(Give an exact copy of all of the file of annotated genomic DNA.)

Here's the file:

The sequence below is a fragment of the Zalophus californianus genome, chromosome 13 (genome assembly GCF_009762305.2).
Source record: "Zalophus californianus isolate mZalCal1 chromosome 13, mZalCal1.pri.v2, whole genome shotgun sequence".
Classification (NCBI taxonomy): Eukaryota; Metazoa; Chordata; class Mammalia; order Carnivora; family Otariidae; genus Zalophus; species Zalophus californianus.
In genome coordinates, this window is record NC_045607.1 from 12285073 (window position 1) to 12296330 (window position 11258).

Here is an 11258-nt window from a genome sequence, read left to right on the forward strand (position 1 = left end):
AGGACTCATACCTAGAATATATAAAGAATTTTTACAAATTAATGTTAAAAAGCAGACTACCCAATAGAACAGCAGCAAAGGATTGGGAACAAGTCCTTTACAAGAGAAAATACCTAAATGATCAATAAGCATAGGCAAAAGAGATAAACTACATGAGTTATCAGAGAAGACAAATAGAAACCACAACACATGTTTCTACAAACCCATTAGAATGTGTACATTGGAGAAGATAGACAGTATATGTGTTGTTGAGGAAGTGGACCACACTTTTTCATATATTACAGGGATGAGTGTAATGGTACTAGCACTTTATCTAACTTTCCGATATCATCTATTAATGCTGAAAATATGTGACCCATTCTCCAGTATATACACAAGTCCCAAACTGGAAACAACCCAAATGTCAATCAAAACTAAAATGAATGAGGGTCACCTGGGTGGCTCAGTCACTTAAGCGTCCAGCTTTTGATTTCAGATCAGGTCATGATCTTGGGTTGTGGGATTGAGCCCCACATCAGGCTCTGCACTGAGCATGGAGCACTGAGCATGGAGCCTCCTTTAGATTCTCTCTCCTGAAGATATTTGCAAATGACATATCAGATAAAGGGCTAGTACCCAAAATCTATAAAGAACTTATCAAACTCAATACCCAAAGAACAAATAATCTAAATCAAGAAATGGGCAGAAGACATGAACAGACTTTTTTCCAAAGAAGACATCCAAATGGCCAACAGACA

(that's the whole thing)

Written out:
The sequence below is a fragment of the Zalophus californianus genome, chromosome 13 (genome assembly GCF_009762305.2).
Source record: "Zalophus californianus isolate mZalCal1 chromosome 13, mZalCal1.pri.v2, whole genome shotgun sequence".
Classification (NCBI taxonomy): Eukaryota; Metazoa; Chordata; class Mammalia; order Carnivora; family Otariidae; genus Zalophus; species Zalophus californianus.
In genome coordinates, this window is record NC_045607.1 from 12285073 (window position 1) to 12296330 (window position 11258).

Here is an 11258-nt window from a genome sequence, read left to right on the forward strand (position 1 = left end):
AGGACTCATACCTAGAATATATAAAGAATTTTTACAAATTAATGTTAAAAAGCAGACTACCCAATAGAACAGCAGCAAAGGATTGGGAACAAGTCCTTTACAAGAGAAAATACCTAAATGATCAATAAGCATAGGCAAAAGAGATAAACTACATGAGTTATCAGAGAAGACAAATAGAAACCACAACACATGTTTCTACAAACCCATTAGAATGTGTACATTGGAGAAGATAGACAGTATATGTGTTGTTGAGGAAGTGGACCACACTTTTTCATATATTACAGGGATGAGTGTAATGGTACTAGCACTTTATCTAACTTTCCGATATCATCTATTAATGCTGAAAATATGTGACCCATTCTCCAGTATATACACAAGTCCCAAACTGGAAACAACCCAAATGTCAATCAAAACTAAAATGAATGAGGGTCACCTGGGTGGCTCAGTCACTTAAGCGTCCAGCTTTTGATTTCAGATCAGGTCATGATCTTGGGTTGTGGGATTGAGCCCCACATCAGGCTCTGCACTGAGCATGGAGCACTGAGCATGGAGCCTCCTTTAGATTCTCTCTCCTGAAGATATTTGCAAATGACATATCAGATAAAGGGCTAGTACCCAAAATCTATAAAGAACTTATCAAACTCAATACCCAAAGAACAAATAATCTAAATCAAGAAATGGGCAGAAGACATGAACAGACTTTTTTCCAAAGAAGACATCCAAATGGCCAACAGACA